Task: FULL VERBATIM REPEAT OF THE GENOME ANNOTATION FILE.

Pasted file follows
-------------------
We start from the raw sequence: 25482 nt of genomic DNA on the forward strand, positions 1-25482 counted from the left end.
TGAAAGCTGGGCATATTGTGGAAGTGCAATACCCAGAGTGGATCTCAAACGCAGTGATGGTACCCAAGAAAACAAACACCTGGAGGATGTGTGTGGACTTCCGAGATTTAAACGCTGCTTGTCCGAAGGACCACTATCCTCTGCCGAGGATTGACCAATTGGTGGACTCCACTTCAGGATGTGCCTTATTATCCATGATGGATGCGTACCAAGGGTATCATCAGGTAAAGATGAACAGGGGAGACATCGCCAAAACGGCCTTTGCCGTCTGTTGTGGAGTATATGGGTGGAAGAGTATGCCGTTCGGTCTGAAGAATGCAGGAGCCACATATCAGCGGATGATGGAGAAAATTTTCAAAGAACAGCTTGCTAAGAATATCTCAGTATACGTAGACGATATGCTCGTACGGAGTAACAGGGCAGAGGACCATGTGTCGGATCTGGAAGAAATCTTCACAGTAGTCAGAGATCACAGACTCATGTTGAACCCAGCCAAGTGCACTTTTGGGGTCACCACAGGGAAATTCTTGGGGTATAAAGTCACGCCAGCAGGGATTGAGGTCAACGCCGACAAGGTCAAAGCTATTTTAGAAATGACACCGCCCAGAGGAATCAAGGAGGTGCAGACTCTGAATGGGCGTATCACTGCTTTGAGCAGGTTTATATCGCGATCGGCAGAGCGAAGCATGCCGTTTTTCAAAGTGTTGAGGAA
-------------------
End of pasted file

We start from the raw sequence: 25482 nt of genomic DNA on the forward strand, positions 1-25482 counted from the left end.
TGAAAGCTGGGCATATTGTGGAAGTGCAATACCCAGAGTGGATCTCAAACGCAGTGATGGTACCCAAGAAAACAAACACCTGGAGGATGTGTGTGGACTTCCGAGATTTAAACGCTGCTTGTCCGAAGGACCACTATCCTCTGCCGAGGATTGACCAATTGGTGGACTCCACTTCAGGATGTGCCTTATTATCCATGATGGATGCGTACCAAGGGTATCATCAGGTAAAGATGAACAGGGGAGACATCGCCAAAACGGCCTTTGCCGTCTGTTGTGGAGTATATGGGTGGAAGAGTATGCCGTTCGGTCTGAAGAATGCAGGAGCCACATATCAGCGGATGATGGAGAAAATTTTCAAAGAACAGCTTGCTAAGAATATCTCAGTATACGTAGACGATATGCTCGTACGGAGTAACAGGGCAGAGGACCATGTGTCGGATCTGGAAGAAATCTTCACAGTAGTCAGAGATCACAGACTCATGTTGAACCCAGCCAAGTGCACTTTTGGGGTCACCACAGGGAAATTCTTGGGGTATAAAGTCACGCCAGCAGGGATTGAGGTCAACGCCGACAAGGTCAAAGCTATTTTAGAAATGACACCGCCCAGAGGAATCAAGGAGGTGCAGACTCTGAATGGGCGTATCACTGCTTTGAGCAGGTTTATATCGCGATCGGCAGAGCGAAGCATGCCGTTTTTCAAAGTGTTGAGGAA